From: http://www.cirmmt.org/activities/newsletter/past/september12 A VIBROTACTILE SYNTHESIS FRAMEWORK FOR HAPTIC FEEDBACK IN LIVE-ELECTRONIC MUSIC PERFORMANCE The goal of this project is the development of a vibrotactile synthesis framework to provide performers with information about the internal state of a live-electronics system. We propose to exploit the haptic modality as an alternative channel for information display. The use of […]
Our paper “Physical and Perceptual Characterization of a Tactile Display for Live-Electronics Performance” just won the Young Researcher Best Paper Award of the Sound and Music Computing Conference, 2014! Congrats to Emma Frid and everyone involved!
This is a DMI developed together with Graham Boyes within a Music Technology course at McGill.
As a physically-informed gestural controller the primary method of interaction involves the manipulation of a vibrating mechanism consisting of stretch sensors (a mechanical system). This system may be considered a hybrid between a controller and a sound generator. That is, the sensors exhibit oscillatory behaviour, however this is typically below the audible range. In order to preserve a faithful image of the vibrational mechanism (the interaction of stretch sensors) we adopt an alternate approach to gesture acquisition based on the analysis of an audio signal.
A major design goal is to reinforce the physical interaction between performer and instrument, making use of the system’s inherent visual, tactile and kinesthetic feedback to establish a higher degree of control intimacy. Another criterion is the integrality of control within the system. In fact, we are not only sensing the gestures of the human performer, but rather the performer-system- interaction. However, it is also possible to selectively control separate parameters within certain boundaries.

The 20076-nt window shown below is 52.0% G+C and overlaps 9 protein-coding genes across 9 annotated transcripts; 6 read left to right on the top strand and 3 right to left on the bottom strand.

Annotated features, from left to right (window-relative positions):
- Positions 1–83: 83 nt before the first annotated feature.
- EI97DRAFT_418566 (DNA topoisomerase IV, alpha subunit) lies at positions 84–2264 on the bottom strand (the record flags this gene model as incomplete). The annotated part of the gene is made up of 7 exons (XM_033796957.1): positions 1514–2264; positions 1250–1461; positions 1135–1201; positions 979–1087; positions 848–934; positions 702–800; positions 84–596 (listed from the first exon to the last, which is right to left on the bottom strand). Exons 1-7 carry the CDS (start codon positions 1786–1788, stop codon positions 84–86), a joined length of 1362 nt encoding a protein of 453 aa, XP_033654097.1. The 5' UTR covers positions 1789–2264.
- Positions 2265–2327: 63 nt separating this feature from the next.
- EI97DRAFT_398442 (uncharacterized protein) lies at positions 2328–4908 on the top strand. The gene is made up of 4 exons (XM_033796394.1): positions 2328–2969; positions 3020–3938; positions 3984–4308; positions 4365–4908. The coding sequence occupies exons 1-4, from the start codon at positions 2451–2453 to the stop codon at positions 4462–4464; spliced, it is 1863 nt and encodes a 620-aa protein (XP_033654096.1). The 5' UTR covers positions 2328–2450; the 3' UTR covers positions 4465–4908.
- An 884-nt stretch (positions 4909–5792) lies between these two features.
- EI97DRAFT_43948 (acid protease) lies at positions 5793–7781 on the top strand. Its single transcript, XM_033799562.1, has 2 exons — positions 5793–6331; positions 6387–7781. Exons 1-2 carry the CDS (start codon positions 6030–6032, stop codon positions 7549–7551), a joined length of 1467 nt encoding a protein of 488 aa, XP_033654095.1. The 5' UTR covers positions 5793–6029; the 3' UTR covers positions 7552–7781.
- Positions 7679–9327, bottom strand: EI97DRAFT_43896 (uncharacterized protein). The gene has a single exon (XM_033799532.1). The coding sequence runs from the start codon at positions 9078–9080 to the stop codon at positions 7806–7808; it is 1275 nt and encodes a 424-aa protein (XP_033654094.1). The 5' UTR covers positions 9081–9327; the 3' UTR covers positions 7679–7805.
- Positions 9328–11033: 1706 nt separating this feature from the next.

Emma Frid, master student at KTH Stockholm, Department of Computer Science and Communication successfully defended her masters thesis titled “Perceptual Characterization of a Tactile Display for Live Electronic Music Performance”. Congratulations, Emma! Find it here: http://urn.kb.se/resolve?urn=urn:nbn:se:kth:diva-159245
linux-sound.org features a nice review article on OM-SoX by Dave Phillips. “The presentation is excellent and the information content is high-quality throughout.” Thanks, Dave! http://linux-sound.org/omsox-review/omsox-review.html